How to Do Client Research During the Brand Process

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Logo and visual identity projects require a deep understanding of the client. As a result, client research is intensely valuable to designers during the brand process. While designers don’t create brands (the client’s customers do!), designers help clients influence their customers to establish a strong brand. Markedly, graphic designers do this using visual language. For instance, tools like information hierarchy, colors, graphics, typography, layout, attention grabbers, and more combine to create a visual identity worthy of the client. Most importantly, client research provides the context for crafting that visual language during the brand process.

Basically, the dictionary defines context as “the circumstances that form the setting for an event, statement, or idea, and in terms of which it can be fully understood and assessed.” So, client context includes understanding the client’s industry, Unique Selling Proposition (USP), mission and values, and business needs.

Research the client’s industry to determine imagery and tone.

Some industries are more conservative than others. For example: medical versus entertainment industries. Imagery, then, might look more muted and less adventurous in design trends. Imagery also determines subject matter. For instance, subjects might include certain age groups of people, urban landscapes, casual dress, or family activities. Consequently, client research helps designers craft the images and tones of the brand’s visual language during the brand process.

Research the client’s USP (Unique Selling Proposition) to determine brand positioning.

The USP is the distinguishing element from the client’s peers and competitors. A client’s market position can be defined as “customers perception of a service or product in relation to competing services or products.” A strong USP can help position clients as superior and more desirable than others in the market. Additionally, brand positioning attempts to influence that perception in positive ways, and strategic design can help. After all, thats what the brand process is all about. Also, consistent visual identity across media communicates professionalism and organization. Further, meaningful graphics are more memorable. Finally, clearly articulated and highlighted calls to action (CTA) make obvious how a client solves their customers’ problems.

Research the client’s mission and values to translate those into themes for the design, marketing, copy, and anything else in the Brand Process.

Repeat the client’s mission and values throughout the client’s creative media. The visual language should bolster that message with relevant imagery, appropriate palettes and type, and guiding layouts. Marketing campaigns and copy further promote that message by using the visual language and other tools to communicate with customers. Themes must be clear and consistent. For example, Brandwatch gives a few ideas to get started on brand research methods, including speaking with the client’s employees and conducting open surveys.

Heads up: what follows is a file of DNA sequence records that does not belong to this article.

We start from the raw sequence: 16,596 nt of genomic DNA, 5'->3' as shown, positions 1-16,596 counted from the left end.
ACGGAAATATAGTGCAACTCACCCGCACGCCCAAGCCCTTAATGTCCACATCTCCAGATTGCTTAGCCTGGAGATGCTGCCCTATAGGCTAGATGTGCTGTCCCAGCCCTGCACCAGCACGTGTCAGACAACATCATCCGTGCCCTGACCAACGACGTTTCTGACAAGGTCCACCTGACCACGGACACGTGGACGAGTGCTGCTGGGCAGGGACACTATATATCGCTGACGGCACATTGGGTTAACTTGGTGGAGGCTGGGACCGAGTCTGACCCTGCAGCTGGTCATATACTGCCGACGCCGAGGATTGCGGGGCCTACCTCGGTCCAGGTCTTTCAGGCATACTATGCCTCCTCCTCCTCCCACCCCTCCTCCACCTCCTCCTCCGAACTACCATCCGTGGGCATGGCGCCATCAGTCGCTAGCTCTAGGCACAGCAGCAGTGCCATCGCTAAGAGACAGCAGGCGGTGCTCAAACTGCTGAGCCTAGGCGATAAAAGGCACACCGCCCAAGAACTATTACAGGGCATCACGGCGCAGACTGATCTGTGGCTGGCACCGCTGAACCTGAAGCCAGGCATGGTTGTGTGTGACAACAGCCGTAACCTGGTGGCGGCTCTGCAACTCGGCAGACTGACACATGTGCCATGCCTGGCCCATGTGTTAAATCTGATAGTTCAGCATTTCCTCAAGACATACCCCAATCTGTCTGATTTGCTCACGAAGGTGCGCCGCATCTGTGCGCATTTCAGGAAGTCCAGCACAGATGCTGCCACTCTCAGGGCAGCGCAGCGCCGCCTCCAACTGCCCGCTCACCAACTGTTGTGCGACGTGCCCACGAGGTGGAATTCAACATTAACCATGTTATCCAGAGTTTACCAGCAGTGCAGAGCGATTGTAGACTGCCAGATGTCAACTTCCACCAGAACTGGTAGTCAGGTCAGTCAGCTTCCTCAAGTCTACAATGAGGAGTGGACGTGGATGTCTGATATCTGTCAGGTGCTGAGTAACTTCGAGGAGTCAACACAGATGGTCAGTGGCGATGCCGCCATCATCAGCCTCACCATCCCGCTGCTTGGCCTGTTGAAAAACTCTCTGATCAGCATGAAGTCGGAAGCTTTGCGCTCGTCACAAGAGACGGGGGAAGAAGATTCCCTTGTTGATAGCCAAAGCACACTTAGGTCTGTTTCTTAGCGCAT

Finally, research the client’s business needs to determine a solution.

The client’s business needs are the primary reason clients reach out to designers. Whether increasing sales, increasing membership, improving customer satisfaction, reducing costs, attracting new markets, or any other pain point, designers offer creative solutions to solve them all. Once the client has identified their needs, assemble all the pieces to the solution. Then, propose a technical strategy, creative strategy, creative styles and brand, and (project) management strategy. Together these overarching strategies dictate the goals for each step of the creative project and ensure all the research above comes together for a strong, clear message to customers. This client research during the brand process ensure the clients problems are addressed.

Applying Client Research to Creative Solutions

The following chart sums up these research activities and their goals. All the ideas surrounding client context correlate to a strategic design move. Client research is perhaps the most important part of the creative process. Without a strong understanding of a client, designers would fail to represent them well. Research provides the inspiration fundamental to crafting the perfect creative solution.

How to Research Clients for a Design’s Context

Client Context Design Elements


The industry

Influences how to design

Imagery, tone
The client’s USP
Brand positioning
The client’s mission and values
The client’s needs

Next Steps:

Client research clearly informs the brand process. The next step is crafting the brand with a strong logo and/or visual identity. For brand presentation ideas, check out How to Plan Great Designs: A List of Design Deliverables.